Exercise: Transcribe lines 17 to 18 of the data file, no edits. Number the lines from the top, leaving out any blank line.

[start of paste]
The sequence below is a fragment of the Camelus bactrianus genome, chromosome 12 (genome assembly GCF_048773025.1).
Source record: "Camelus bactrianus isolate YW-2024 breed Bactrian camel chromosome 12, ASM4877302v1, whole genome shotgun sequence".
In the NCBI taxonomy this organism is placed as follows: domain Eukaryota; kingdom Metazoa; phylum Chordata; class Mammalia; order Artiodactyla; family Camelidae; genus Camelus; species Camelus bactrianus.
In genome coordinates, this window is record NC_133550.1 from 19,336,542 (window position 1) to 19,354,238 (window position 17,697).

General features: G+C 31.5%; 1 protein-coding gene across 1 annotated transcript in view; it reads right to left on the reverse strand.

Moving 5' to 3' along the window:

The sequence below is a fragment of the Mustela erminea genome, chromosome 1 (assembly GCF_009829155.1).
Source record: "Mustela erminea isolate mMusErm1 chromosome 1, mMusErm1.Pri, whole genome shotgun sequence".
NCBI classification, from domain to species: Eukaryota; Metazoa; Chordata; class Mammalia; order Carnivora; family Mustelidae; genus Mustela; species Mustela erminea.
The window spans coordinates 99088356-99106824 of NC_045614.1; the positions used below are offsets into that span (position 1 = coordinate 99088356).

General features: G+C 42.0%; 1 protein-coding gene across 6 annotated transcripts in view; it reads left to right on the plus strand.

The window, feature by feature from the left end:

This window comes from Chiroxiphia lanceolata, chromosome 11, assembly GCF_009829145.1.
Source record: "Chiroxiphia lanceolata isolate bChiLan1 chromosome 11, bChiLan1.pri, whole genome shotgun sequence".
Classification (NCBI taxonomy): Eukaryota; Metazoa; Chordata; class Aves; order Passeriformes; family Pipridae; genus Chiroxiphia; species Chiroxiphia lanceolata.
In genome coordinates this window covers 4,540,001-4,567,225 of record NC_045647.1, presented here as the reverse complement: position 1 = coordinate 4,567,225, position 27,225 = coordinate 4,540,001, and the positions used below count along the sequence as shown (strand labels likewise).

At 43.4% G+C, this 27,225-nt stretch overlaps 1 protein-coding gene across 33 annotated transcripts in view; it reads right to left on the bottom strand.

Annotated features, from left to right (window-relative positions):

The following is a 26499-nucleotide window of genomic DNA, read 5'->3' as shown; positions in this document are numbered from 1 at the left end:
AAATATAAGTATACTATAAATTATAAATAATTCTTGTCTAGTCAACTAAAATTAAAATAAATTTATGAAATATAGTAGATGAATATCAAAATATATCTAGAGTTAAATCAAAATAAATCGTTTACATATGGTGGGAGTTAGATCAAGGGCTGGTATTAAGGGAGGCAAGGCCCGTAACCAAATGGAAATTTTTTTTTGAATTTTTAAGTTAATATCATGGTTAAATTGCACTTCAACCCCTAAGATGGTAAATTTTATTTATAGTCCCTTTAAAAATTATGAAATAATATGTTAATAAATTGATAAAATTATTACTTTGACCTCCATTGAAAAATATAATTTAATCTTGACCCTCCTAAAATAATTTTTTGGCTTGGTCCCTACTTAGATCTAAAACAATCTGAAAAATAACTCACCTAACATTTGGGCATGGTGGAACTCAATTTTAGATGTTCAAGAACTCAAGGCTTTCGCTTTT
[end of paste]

At 43.4% G+C, this 27,225-nt stretch overlaps 1 protein-coding gene across 33 annotated transcripts in view; it reads right to left on the bottom strand.

Annotated features, from left to right (window-relative positions):